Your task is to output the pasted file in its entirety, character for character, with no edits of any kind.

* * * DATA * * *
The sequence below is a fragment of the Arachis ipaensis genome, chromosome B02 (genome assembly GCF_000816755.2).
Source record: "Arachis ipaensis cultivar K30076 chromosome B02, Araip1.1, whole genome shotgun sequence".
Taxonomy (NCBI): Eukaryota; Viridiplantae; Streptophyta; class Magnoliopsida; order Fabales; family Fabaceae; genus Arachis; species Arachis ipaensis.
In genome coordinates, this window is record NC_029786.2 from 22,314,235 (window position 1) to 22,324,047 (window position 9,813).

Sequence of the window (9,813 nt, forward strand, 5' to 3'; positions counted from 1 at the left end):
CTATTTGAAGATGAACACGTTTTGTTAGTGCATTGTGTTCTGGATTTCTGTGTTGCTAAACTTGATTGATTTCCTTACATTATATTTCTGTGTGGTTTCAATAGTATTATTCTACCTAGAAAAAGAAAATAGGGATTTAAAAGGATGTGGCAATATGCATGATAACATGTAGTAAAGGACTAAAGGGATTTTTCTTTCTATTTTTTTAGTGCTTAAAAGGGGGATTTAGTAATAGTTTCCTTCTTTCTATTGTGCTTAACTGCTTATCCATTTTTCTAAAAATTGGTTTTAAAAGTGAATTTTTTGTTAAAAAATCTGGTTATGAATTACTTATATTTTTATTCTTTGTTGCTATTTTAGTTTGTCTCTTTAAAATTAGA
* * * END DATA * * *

The sequence below is a fragment of the Arachis ipaensis genome, chromosome B02 (genome assembly GCF_000816755.2).
Source record: "Arachis ipaensis cultivar K30076 chromosome B02, Araip1.1, whole genome shotgun sequence".
Taxonomy (NCBI): Eukaryota; Viridiplantae; Streptophyta; class Magnoliopsida; order Fabales; family Fabaceae; genus Arachis; species Arachis ipaensis.
In genome coordinates, this window is record NC_029786.2 from 22,314,235 (window position 1) to 22,324,047 (window position 9,813).

Sequence of the window (9,813 nt, forward strand, 5' to 3'; positions counted from 1 at the left end):
CTATTTGAAGATGAACACGTTTTGTTAGTGCATTGTGTTCTGGATTTCTGTGTTGCTAAACTTGATTGATTTCCTTACATTATATTTCTGTGTGGTTTCAATAGTATTATTCTACCTAGAAAAAGAAAATAGGGATTTAAAAGGATGTGGCAATATGCATGATAACATGTAGTAAAGGACTAAAGGGATTTTTCTTTCTATTTTTTTAGTGCTTAAAAGGGGGATTTAGTAATAGTTTCCTTCTTTCTATTGTGCTTAACTGCTTATCCATTTTTCTAAAAATTGGTTTTAAAAGTGAATTTTTTGTTAAAAAATCTGGTTATGAATTACTTATATTTTTATTCTTTGTTGCTATTTTAGTTTGTCTCTTTAAAATTAGA